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In early May, the National Highway Traffic Safety Administration (NHTSA) released the March 2004 listing of vehicle recalls. Included in the report are large numbers of "potentially involved" vehicles. As in as many as 938,789 2000-03 Taurus/Sable models ("to correct a problem with a malfunctioning stop lamp switch and/or associated wiring. This malfunctioning could render the stop lamps inoperable or cause them to stay on all the time. . . .") As many as 3,662,211 GM '00 to '04 Silverados, Sierras, Avalanches, and Escalade EXTs ("the galvanized steel tailgate support cables that retain the tailgate in the full open (horizontal) position may corrode, weaken, and eventually fracture. . . . ") There are more. Plenty more. Chryslers and Bentleys. Maseratis and Winnebagos. Millions of cars. On an annual basis, billions of dollars. To say nothing of all of the people who may lose their interest in a particular vehicle manufacturer's products and spend their dollars elsewhere. Recalls are a non-trivial problem.
A company that has its roots at the University of Utah may have a means to address vehicle problems that crop up before they aggregate to the tipping point of recalls. As Craig Norris, CEO of Attensity Corp. (Mountain View, CA—but the tech people are still in Salt Lake City; www.attensity.com) puts it, "For 10 years our founders spent time slogging it out at the University of Utah trying to figure out in a unique way to get more and better information out of text so that it might be made actionable." And the texts are forms that service departments everywhere are dealing with on a daily basis.
It's linguistics meets computer science. And the result is something known as "natural language processing." Which is simply (well, simple to say, anyway) a method that uses computers to process written language—such as the "comments" field in a warranty claim—for a useful purpose. Like finding problems fast. And taking action. Realize that when you look at those numbers of vehicles involved in recalls that there are a whole lot of warranty claims that may need to be read—and which probably aren't, given the vast numbers. But the Attensity approach handles this via silicon, not eyeballs. And while this technology may sound as though it is something that you'd have to bust out the supercomputers to handle, Attensity's Relational Extraction Server can run on a PC with a Pentium 4 and Windows XP.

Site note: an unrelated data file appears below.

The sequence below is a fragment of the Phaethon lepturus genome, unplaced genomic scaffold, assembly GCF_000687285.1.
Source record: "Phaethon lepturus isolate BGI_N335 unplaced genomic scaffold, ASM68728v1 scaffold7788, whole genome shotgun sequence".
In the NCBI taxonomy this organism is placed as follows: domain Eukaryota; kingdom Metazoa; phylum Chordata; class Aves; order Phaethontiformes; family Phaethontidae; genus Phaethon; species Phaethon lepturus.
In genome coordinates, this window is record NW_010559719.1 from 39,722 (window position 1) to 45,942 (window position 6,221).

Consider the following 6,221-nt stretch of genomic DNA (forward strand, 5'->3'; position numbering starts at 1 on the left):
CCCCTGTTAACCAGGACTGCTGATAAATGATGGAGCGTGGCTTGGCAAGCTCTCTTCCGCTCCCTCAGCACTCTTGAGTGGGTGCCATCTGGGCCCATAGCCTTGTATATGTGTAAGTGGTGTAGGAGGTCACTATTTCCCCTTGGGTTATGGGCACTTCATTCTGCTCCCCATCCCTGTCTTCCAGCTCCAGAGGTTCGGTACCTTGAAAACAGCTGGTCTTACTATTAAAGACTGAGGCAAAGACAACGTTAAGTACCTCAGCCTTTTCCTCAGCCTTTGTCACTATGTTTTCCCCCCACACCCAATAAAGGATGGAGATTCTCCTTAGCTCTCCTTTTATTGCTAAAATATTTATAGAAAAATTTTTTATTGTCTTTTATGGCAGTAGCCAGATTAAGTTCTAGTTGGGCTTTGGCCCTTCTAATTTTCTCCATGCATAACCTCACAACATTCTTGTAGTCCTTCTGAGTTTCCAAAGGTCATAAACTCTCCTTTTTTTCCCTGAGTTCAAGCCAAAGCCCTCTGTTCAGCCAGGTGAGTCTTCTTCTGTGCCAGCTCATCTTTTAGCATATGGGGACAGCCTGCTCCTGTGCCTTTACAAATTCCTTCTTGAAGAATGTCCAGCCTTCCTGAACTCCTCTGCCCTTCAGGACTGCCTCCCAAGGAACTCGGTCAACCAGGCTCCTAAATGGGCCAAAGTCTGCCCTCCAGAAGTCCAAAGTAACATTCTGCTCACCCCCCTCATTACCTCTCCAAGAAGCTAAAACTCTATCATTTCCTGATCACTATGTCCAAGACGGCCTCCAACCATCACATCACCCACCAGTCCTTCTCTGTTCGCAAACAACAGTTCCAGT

How encouraging this is depends entirely on your point of view: One of the investors in Attensity is In-Q-Tel. Which is an investment firm established by the CIA. (Apparently that's not a secret.) One of the examples that's used to explain the function of the company's Relational Extraction Server is the following sentence:
John Doe bought C4 from John Smith in Cairo on October 4, 2000. Given the amount of information that outfits like the CIA must process, having a natural language processor can certainly be advantageous. Which explains the CIA's interest.
But while we're on the subject of sentences, here's one that Norris provides that comes from the auto industry:
The bolt on the underside of the transmission cracked due to heat. He explains that a company Attensity is working with had been using another language processor. That language processor came to the conclusion that the transmission cracked, not the bolt, because the two words are next to each other. Attensity's algorithms came up with the right interpretation: the bolt cracked. That's because they do something that other systems apparently don't do.
Simply stated, Attensity's product diagrams sentences. Remember the whole subject, verb, object, modifiers thing? That's what they do. Norris: "We're able to diagram sentences very fast: We can do Moby Dick in less than five seconds on a simple one-processor machine."
So what difference does that make to building better cars, trucks, and the like? Plenty.
The good news about language—the regular lingua franca that we use—is that it is so flexible. Which is also the bad news about language: It is open to interpretation.
So when it comes to things like warranty forms, instead of using discursive language, code is deployed. One of the first companies in vehicle manufacturing that Attensity worked with was John Deere. Recalling what they learned early on in the engagement, Bart O'Brien, Attensity vp of Business Development, says, "We were surprised at how useless the codes were for actually identifying problems."
And there are plenty of reasons why. For one thing, he says, "Codes have a fairly distant relationship to the cause of the failure unless the failure is strictly caused by a component failing." He explains, "The reporting system is component-oriented, so it almost assumes that all problems are component failures. But given the advent of things like Six Sigma, the components are probably the least likely source of failure."
For another: "Codes tend to disguise failures that have happened for other reasons—particularly assembly-related reasons that have no part number."
"You can have one problem that's coded in multiple different ways. And for logical reasons," says Norris. One reason is that there may not be a code that describes the actual problem, so they have to make do with what's available. (Or there could be a code, but it is so uncommon that the technician would have to look it up, and he's not paid to do that, so he goes with what he knows for the sake of expedience.) Another reason is that since the parts often flow through the warranty system, the problem is identified as being with the most expensive part involved since they're looking for reimbursement, so the prime part ID'd tends to be that costly one. (The stories that suppliers can tell about receiving parts back that are ostensibly "faulty" but that work just fine are undoubtedly legion.)